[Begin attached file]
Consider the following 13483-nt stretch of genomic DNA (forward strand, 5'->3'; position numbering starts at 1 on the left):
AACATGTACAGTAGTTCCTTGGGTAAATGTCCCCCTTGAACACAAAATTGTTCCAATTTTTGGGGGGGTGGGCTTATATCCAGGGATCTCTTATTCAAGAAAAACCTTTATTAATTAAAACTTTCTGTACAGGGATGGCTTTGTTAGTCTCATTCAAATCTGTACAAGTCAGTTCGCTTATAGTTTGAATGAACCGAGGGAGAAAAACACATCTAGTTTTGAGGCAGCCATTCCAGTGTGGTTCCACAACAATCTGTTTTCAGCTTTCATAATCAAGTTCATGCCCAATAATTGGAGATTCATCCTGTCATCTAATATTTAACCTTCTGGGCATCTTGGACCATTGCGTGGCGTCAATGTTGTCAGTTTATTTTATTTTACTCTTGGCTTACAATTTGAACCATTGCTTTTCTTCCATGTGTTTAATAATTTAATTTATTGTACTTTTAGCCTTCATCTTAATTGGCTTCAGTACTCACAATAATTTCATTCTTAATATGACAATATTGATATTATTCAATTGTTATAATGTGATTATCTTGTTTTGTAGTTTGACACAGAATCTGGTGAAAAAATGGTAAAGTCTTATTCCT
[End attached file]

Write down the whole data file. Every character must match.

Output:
Consider the following 13483-nt stretch of genomic DNA (forward strand, 5'->3'; position numbering starts at 1 on the left):
AACATGTACAGTAGTTCCTTGGGTAAATGTCCCCCTTGAACACAAAATTGTTCCAATTTTTGGGGGGGTGGGCTTATATCCAGGGATCTCTTATTCAAGAAAAACCTTTATTAATTAAAACTTTCTGTACAGGGATGGCTTTGTTAGTCTCATTCAAATCTGTACAAGTCAGTTCGCTTATAGTTTGAATGAACCGAGGGAGAAAAACACATCTAGTTTTGAGGCAGCCATTCCAGTGTGGTTCCACAACAATCTGTTTTCAGCTTTCATAATCAAGTTCATGCCCAATAATTGGAGATTCATCCTGTCATCTAATATTTAACCTTCTGGGCATCTTGGACCATTGCGTGGCGTCAATGTTGTCAGTTTATTTTATTTTACTCTTGGCTTACAATTTGAACCATTGCTTTTCTTCCATGTGTTTAATAATTTAATTTATTGTACTTTTAGCCTTCATCTTAATTGGCTTCAGTACTCACAATAATTTCATTCTTAATATGACAATATTGATATTATTCAATTGTTATAATGTGATTATCTTGTTTTGTAGTTTGACACAGAATCTGGTGAAAAAATGGTAAAGTCTTATTCCT